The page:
The work aimed to compare the propagation method by air layering with the traditional propagation system by seeds using the scion cultivar Granada.


Material and Methods

The work was carried out at the Rio Grande do Sul State/Brazil, from 2006 to 2008. The geographic coordinates of the region where the experiment was set were 31º52' S, 52º21' W, altitude of 13.24 m. The orchard was implanted in 2003 with 5.0 × 1.5 m spacing. The scion cultivar Granada grafted on the following peach roostocks (Prunus persica (L.) Batsch): Aldrighi, Capdeboscq and Okinawa were used. Two methods of propagation were used: by seed or air layering. Fruit skin color was obtained by using a Minolta 300 colorimeter. The color measurements were taking in tridimensional scale and expressed in luminosity (L). The coordinates a* (green to red) and b* (blue to yellow) indicate color directions, and color tonality was expressed as hue angle (hº = tan1 b/a). Flesh firmness (N) was taken by a manual penetrometer (FT327) with 8mm tip in the equatorial region of the opposite sides of the fruit. Total soluble solid content (TSS) was determined by portable analog refratometer and expressed in ºBrix. Total titratable acidity TA (% of citric acid): 10 mL of fruit juice was diluted into 90 mL of distilled water with posterior titration with 0.1 M NaOH. A digital pHmeter Mettler Toledo (model 320), with an electrode Mettler Toledo (Inlab 413) to pH 8.10 (step-up point) was used. Results were expressed in % of citric acid by the formula = (V x N x f x 100 x 0.064) / P, where V = nº of ml of the 0.1 M NaOH solution spent in titration, f = factor of the NaOH, N = 0.1 M, P = nº of g or mL of the sample used on titration. Total phenol content represents the equivalence of mg of galic acid for 100 g1 by a calibration curve (mg EGA 100 g1) and was quantificated using the Folin-Ciocalteau method (Singleton and Rossi, 1965). For better result comprehension data of plant growth and vigor was included: (i) trunk diameter of the scion cv. (mm), 10 cm above grafting point, and (ii) pruning mass (g).

Seed rootstock propagation was done using the late cultivars under study, sowed in the field nursery. Later, inverted T-budding using active bud was done. In the process of the rootstock propagation by air layering an entire 1cm large ring was removed from each branch until reaching the cambium region. Then, this area was treated with 2 g L1 indolbutiric acid (IBA) solution and wrapped in soil and black plastic.

Trees were trained in an Epsilon system orientation which consisted in a cut in the trunk at 40 cm high from soil and posterior selection of perpendiculars branches to line planting. Fruit winter pruning and postharvest pruning were done. In the fruit thinning a fruit was kept every 8 to 10 cm in vigorous branches and 12 to 15 cm in lesser vigorous ones. In the experiment trees were not watered and planted in a soil classified as Typic Hapludult. Cultural practices were done according rules of the peach integrated production. Fruit samples were randomly picked from the four quadrants of the tree.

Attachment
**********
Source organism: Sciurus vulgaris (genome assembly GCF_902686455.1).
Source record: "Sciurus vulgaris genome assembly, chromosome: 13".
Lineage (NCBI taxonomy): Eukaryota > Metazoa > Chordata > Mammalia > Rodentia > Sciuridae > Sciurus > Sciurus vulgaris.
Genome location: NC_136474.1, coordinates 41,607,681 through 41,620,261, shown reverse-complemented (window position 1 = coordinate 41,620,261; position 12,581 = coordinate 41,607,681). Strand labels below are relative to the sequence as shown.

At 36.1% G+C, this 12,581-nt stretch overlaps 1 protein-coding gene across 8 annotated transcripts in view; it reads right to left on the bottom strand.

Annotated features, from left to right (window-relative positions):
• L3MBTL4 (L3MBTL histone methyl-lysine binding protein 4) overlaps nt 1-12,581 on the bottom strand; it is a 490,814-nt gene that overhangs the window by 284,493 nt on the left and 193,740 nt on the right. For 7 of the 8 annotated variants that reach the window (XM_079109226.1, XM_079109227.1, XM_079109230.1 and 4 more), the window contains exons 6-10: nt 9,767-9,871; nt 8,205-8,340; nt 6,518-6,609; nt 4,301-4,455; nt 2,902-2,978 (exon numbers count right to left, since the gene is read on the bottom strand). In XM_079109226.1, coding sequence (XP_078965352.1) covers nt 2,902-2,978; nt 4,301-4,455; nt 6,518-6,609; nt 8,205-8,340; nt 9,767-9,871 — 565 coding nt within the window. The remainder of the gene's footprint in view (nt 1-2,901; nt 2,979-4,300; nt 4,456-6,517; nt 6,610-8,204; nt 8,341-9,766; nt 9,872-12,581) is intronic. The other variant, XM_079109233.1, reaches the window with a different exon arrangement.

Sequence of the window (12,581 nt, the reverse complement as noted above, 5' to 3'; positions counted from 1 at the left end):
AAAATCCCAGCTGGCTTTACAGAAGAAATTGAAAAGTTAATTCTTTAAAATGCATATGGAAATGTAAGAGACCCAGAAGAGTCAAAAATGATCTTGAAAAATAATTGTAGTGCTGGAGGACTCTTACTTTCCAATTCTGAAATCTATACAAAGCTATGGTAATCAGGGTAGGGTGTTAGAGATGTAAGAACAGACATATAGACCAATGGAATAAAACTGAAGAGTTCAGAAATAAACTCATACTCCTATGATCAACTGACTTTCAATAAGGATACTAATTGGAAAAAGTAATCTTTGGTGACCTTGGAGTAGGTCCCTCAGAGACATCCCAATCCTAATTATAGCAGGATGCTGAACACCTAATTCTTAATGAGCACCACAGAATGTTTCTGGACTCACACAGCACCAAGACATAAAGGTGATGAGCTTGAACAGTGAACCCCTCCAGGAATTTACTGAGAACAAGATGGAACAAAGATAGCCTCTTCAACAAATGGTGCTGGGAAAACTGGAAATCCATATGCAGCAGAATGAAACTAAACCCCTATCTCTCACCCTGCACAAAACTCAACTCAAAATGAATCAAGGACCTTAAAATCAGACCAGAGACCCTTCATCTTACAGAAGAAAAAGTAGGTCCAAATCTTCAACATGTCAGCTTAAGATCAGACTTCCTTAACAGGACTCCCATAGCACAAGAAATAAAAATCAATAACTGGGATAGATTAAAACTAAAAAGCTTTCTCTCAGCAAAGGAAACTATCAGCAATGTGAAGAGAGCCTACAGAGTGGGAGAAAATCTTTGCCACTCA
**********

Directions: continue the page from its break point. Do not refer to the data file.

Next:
The experimental design utilized was three complete randomized blocks, using a 3(rootstock) × 2(propagation method) factorial and three replications per block. For fruit analyses 13 fruits per replication were used, totaling 39 fruits. Data were submitted to the test of comparison of means (Duncan, p < 0.05) and variance analyzes were performed by using Sanest statistic program (Zonta and Machado, 1995). Evaluations of yield, fruit mass, trunk diameter and fruit weight were measured with data from productive seasons of 2006 to 2008 and the remaining variables with data from 2006 and 2007.


Results and Discussion

Peach yield of the cultivar Granada was affected by rootstocks and propagation method. The highest yield was reached on the rootstocks propagated by air layering, regardless of rootstock cultivar. Aldrighi followed by Capdeboscq were among the more productive rootstocks. Regarding seed propagation, Capdeboscq achieved the highest yield. For both propagation methods the rootstock with lower yield was Okinawa (Figure 1). The yield of the cv. Granada found here was similar to the values found by Rossi et al. (2004) (0.1 to 8.6 t ha1). In general, the low yield of 'Granada' is verified in most producing regions and could be related to the lack of chilling in some years and frequent thermal fluctuations in winter what are inappropriate to development and dormancy breaking of the buds (Nava et al, 2009).



The variation on yield may occur due to the use of different rootstocks and also to characteristics probably linked to the root system formed in the air layering or seed propagations. The capacity of plants to compete for resources uptake is narrowly related to root architecture (Sorgona et al., 2007). For Webster (2004), it is possible that small root systems are less efficient, as an example on water uptake. A hypothesis is that herein the superficial distribution of the root system formed in the air layering propagation has been favored by the higher fertility of the first soil horizons.